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Broken Links Lined With Gold for Paxfire

By Andrea Caumont
Washington Post Staff Writer
Monday, January 31, 2005; Page E05

In the early days of the Internet, when you mistyped a Web address or entered an address that did not exist, your browser was redirected to a Web site with a stark, black-and-white message: "Error Page Not Found."

Now, if you're using Microsoft's Internet Explorer browser, you're likely to be redirected to a Microsoft page with a search box for its MSN Search service. Soon, you could be directed instead to a page containing a search box -- but one provided by your Internet service provider using technology from a Reston company called Paxfire Inc.

From left, company founders Sezen Uysal, Mark Lewyn and Alan Sullivan have devised a way for ISPs to profit from error-and-search Web sites. (Jahi Chikwendiu -- The Washington Post)

Paxfire, Inc.

Name: Paxfire, Inc.

Location: Reston

Big idea: Developed a technology that enables Internet service providers to collect traffic from typing errors and redirect it to a Web page with a search box and sponsored links. The ISPs and Paxfire split the revenue generated by the paid links.

Founded: 2003

Web site: www.paxfire.com

Who's in charge: Mark Lewyn, founder and president; Alan Sullivan, founder and chief executive; and Sezen Uysal, founder and chief technology officer.

Funding: Paxfire received $100,000 from Virginia's Center for Innovative Technology Growth Acceleration Program. The company also has private investors.

Employees: Lewyn would not disclose the company's employee count, but he said the firm is hiring and has plans to expand.

Partners: Paxfire forms revenue-sharing partnerships with all of its ISP customers.

Origin of company name: "We were looking for a name that came from Latin," Sullivan said. "We hit upon 'pax' which in Teutonic means 'messenger' and in Latin means 'peace.' We were thinking of something that would go with that and would signify that the technology would spread very quickly across the Internet, and we got 'fire.' "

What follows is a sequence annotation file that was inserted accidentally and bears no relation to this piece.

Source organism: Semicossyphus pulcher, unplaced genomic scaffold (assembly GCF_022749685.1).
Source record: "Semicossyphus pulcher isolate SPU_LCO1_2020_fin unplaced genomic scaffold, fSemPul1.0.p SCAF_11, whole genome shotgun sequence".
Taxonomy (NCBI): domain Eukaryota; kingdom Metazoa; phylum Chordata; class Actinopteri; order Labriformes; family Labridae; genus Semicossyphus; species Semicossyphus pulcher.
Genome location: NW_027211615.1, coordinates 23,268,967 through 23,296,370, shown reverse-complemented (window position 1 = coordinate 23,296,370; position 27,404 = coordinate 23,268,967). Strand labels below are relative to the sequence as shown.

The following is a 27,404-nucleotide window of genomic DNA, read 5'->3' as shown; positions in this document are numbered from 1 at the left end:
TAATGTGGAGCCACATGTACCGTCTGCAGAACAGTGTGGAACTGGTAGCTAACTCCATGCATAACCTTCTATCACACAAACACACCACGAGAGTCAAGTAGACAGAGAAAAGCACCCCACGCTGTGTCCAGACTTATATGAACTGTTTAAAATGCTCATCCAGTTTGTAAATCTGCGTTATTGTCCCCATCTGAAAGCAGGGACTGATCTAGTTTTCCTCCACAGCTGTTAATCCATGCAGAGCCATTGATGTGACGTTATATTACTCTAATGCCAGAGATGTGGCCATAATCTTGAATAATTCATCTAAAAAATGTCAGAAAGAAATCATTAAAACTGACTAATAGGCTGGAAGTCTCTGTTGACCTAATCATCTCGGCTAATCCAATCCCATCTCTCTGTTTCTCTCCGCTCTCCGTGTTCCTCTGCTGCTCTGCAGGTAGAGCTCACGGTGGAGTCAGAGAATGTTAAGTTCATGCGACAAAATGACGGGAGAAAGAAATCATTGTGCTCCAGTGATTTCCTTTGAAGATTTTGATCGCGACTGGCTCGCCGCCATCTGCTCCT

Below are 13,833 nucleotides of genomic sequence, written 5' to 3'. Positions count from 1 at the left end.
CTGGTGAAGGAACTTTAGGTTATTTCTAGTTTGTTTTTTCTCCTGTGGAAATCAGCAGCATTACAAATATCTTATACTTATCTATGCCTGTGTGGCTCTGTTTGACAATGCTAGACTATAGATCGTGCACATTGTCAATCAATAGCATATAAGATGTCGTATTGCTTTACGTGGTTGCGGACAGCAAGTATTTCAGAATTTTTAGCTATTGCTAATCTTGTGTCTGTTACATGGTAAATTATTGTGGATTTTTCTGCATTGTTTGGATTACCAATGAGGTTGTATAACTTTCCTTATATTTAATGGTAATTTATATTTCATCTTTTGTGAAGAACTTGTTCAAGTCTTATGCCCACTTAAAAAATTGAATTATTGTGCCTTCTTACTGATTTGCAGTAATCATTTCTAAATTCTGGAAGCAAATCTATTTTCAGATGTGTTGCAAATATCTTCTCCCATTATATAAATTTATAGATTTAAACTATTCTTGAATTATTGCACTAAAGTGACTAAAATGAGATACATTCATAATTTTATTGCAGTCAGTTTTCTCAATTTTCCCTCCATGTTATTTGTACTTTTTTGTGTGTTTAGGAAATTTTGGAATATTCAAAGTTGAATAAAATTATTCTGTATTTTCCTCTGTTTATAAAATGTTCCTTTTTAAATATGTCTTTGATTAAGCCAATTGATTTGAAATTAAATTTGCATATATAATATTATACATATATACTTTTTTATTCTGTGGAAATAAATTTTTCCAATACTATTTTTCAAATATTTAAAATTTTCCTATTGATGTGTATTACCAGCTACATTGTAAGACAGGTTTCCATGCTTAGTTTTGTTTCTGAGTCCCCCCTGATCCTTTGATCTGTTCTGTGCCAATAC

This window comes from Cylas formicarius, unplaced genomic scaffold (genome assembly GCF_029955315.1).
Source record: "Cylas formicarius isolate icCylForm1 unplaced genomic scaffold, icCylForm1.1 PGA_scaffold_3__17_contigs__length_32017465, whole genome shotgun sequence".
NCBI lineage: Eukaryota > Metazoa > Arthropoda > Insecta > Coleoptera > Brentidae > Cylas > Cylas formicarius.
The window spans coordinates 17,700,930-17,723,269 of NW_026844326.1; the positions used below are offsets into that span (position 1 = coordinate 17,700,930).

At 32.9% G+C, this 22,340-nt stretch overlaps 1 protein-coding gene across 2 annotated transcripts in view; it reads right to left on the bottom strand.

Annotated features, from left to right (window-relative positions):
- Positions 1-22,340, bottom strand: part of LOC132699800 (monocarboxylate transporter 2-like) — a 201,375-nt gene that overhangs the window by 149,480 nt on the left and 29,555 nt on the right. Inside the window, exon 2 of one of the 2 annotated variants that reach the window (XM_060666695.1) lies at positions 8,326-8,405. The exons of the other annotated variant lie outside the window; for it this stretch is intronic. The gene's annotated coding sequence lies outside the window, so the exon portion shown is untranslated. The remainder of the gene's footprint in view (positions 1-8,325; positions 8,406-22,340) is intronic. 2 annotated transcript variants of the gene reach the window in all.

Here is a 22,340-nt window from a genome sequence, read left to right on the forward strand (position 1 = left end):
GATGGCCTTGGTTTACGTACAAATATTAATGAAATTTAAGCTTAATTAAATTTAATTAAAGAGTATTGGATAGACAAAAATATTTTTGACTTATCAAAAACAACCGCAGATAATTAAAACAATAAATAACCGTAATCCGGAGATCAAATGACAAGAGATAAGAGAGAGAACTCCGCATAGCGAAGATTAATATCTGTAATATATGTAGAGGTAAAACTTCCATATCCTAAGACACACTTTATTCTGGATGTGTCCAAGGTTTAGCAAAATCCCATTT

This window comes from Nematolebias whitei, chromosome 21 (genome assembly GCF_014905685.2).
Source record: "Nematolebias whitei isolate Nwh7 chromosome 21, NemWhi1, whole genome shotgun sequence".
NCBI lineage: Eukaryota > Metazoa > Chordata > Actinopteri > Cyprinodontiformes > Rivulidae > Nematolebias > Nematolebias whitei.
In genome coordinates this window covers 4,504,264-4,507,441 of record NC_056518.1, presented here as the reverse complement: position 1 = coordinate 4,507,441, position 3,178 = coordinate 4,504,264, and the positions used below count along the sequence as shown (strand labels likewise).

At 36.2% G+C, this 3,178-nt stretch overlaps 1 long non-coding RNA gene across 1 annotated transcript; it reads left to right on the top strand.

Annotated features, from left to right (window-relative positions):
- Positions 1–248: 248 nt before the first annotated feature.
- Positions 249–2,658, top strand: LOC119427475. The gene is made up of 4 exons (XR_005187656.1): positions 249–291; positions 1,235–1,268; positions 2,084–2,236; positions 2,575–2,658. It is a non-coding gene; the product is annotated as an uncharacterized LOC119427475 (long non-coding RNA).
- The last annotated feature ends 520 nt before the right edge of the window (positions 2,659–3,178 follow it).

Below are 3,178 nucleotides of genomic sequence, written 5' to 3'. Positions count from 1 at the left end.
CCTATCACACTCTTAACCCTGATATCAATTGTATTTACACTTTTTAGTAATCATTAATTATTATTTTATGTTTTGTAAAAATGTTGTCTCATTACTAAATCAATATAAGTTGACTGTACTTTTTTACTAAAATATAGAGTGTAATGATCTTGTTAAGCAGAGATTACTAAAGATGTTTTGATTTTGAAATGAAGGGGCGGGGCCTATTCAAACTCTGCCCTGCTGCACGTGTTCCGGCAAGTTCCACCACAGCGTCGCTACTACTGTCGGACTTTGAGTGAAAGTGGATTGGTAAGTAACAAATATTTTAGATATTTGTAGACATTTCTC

"Traffic is the coin of the realm" on the Web, said Mark Lewyn, president and founder of Paxfire. "He who captures the most traffic collects the most money." So those daily mistakes, known as "trash traffic," are a potential gold mine, he said, when they are redirected to an error-and-search page that has links to advertisers. Lewyn said the key to Paxfire is that it operates through an Internet service provider. "We're turning the address bar of every subscriber to an ISP into a search bar," Lewyn said. "But we're not distributing software to anyone's desktop."

The concept of capitalizing on trash traffic has been around for a while. In September 2003, VeriSign Inc., the Mountain View, Calif., company that operates the ".com" and ".net" Internet registries, launched a program called Site Finder that automatically redirected mistyped Web addresses to a VeriSign Web page with a search box and advertiser links. Site Finder sparked a furor among Web users who didn't like being forced to look at ads and technology enthusiasts who said VeriSign was abusing its role as a gatekeeper of Web addresses. The Internet Corporation for Assigned Names and Numbers the regulatory body for the Internet, forced VeriSign to shut down the service after a few weeks.

Few had noticed that Paxfire, in partnership with NeuStar Inc., a District company that runs the ".biz" and ".us" registries, conducted a trial of a similar redirect program five months before VeriSign's. It was also removed under pressure from ICANN and the Department of Commerce, which oversees the .us registry.

"Registries are treated like public utilities," Lewyn said. "Even though they're public companies, there are regulatory strictures about what they are and aren't allowed to do. We realize as a small company that we cannot fight regulatory bodies."

So Lewyn and his co-founders, Alan Sullivan and Sezen Uysal, hit upon the idea of creating a technology that would work through Internet service providers. "Everyone will say the right place to do this is at the ISP level," Lewyn said, because ISPs are private companies that run private networks in an unregulated environment.

Lewyn said each ISP that uses Paxfire has its own "landing page" to which users who make typing erros are redirected. ISPs can customize the page with their branding and with paid and unpaid links. When a user clicks on a sponsored link, Paxfire and the ISP split the resulting revenue. Users can also opt out of the program, which they couldn't do with the Internet registries.

Lewyn said Paxfire has signed up a number of ISPs, although he declined to say how many. PatriotNet, an ISP based in the George Mason University Enterprise Center in Fairfax, is among its customers. Cynthia H. de Lorenzi, PatriotNet's chief executive, said allowing typing errors to be redirected to Microsoft's search page is "leaving a lot of money on the table."

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